Opinion: The Case For and Against Boycotting ‘Sitala’

An image purportedly shows Sitala Wongkrachang joining pro-establishment rallies in 2014.

To boycott or not to boycott singer and pro-coup rally participant Sitala Wongkrachang is the topic of passionate debates this week. It came after Thai netizens discovered that the daughter of a famous pro-coup film star is about to debut in Korea in January as a member of a K-Pop band.

Sitala, shot to fame, or infamy, on Tuesday when pro-democracy camp learned that the woman was in fact the daughter of the late pro-coup film star and film producer Saranyu Wongkrachang.

Here I will put both hats on, one hat at a time, synthesized and earnestly entertain the arguments both for and against the boycott and banning of Sitala that raged within the pro-democracy camp itself.

Boycott Sitala Argument:


Sitala must be punished and set an example by facing the boycott since she joined pro-coup rallies and is the daughter of a staunch and prominent supporter of the PDRC. There should be no place in a democratic society for any coup supporters and for South Korea, a democratic society, to embrace her – it is wrong and will set a bad example.

Sitala’s old photos joining her father at the pro-coup People’s Democratic Reform Committee rallies with the signature Thai-flag tricolour ribbons prior to the May 2014 coup are clear confirmations of her participation in the destruction of democracy.

Millions have been affected, their political rights removed after 2014 and we are still living with the legacies of the coup. Over a hundred young Thais are now charged under the lese majeste law and one wonders if Thailand is instead a truly democratic society now and not under Prayut Chan-o-cha, would these youngsters have their dream for monarchy-reform denied?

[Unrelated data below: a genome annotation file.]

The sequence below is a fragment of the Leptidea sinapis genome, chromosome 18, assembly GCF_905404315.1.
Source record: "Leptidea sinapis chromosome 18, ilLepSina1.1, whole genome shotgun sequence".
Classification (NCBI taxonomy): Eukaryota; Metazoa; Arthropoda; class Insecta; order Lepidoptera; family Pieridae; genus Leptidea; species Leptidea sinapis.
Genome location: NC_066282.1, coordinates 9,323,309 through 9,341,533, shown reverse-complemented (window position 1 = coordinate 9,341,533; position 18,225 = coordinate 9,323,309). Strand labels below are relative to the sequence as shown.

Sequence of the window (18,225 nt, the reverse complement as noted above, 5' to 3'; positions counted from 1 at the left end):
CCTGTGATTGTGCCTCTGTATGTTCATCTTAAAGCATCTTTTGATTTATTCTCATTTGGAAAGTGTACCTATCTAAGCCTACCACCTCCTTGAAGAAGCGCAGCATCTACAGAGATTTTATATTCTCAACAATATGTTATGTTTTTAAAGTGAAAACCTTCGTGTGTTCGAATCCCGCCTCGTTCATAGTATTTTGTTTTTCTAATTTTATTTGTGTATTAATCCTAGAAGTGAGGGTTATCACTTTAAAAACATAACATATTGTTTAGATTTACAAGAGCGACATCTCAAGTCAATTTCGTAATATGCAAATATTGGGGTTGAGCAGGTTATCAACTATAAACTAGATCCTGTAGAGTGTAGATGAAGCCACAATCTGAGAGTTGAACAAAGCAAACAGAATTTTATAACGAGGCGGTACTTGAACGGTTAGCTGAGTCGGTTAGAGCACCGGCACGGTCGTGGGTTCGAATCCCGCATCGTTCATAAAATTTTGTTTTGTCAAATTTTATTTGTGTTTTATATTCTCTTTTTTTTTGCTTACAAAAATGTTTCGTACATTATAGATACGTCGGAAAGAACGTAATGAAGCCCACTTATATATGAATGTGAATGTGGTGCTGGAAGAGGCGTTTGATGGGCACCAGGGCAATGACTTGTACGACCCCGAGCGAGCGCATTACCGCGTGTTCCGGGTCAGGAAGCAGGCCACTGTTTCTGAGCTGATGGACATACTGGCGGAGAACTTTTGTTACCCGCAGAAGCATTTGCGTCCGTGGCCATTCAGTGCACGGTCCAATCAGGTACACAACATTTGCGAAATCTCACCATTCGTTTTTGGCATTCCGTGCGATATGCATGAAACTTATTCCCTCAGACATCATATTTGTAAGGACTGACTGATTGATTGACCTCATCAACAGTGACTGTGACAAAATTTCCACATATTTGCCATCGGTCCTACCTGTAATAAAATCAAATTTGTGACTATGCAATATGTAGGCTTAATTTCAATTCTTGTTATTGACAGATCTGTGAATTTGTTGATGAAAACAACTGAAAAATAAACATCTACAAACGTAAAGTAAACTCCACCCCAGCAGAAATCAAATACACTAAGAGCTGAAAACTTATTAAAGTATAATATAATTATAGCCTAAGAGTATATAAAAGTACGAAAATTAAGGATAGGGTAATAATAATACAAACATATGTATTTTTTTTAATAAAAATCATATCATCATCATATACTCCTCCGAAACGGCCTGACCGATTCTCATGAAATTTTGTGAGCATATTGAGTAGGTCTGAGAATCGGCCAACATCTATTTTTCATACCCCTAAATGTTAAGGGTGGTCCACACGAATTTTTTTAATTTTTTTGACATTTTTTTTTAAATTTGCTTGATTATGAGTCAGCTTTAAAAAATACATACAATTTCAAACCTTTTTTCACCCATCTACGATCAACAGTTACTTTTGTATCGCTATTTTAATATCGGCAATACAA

So it’s an eye for an eye, and Sitala must pay and even if she is made to pay the price by being dropped from the K-Pop band, it would still be nothing compared to the millions of Thais, many young Thais, who suffered over the years under the military junta and their dreams for a better and more free Thailand denied.

So I say yes, ban and boycott Sitala. I am not calling to lynch her and the price that she must pay is small. Days have passed now and we have heard no apology or even a sense of contrition expressed by Sitala.

So this is the least we can do as citizens to make our voices heard and ensure that people like Sitala would in the future think twice about supporting the deprivation of other people’s political rights through a military coup.
To hell with those who are reluctant to do so. My world is not a utopia. It’s payback time!

Do Not Boycott Sitala Argument:

Sitala who? Who is Sitala? She’s just a very minor and one among the tens of thousands who joined the PDRC rallies, and almost inconsequential player in the pro-coup rallies. Many of them also believed they were only on the right side as they opposed Yingluck Shinawatra back then. They just have a different vision for Thai society.

So why are we trying to boycott her? The answer is clear, it’s because she’s a daughter of a prominent coup supporter and her late dad is famous.


You don’t condemn a very minor play in the protracted political clash that has been dragging on for over a decade now simply because of her father’s. Thailand has lost a decade already. Do we want to be stuck in the past, in toxic politics where everything is just black and white, good versus evil, for yet another decade or more? Move on. Forgive. Leave her alone.

The pro-democracy camp should try to win more supporters, not enemies. Let’s look into the future, not the past, and leave Sitala alone.

We hear stories of intolerance, hysterical tendencies, among ultra-royalists, who want no place in Thailand for those calling for monarchy reforms. While calling for a boycott, or banning, is a right for any citizen, banning or boycotting a very minor supporting actress will only exacerbate the toxic political environment. It’s time for a political detox.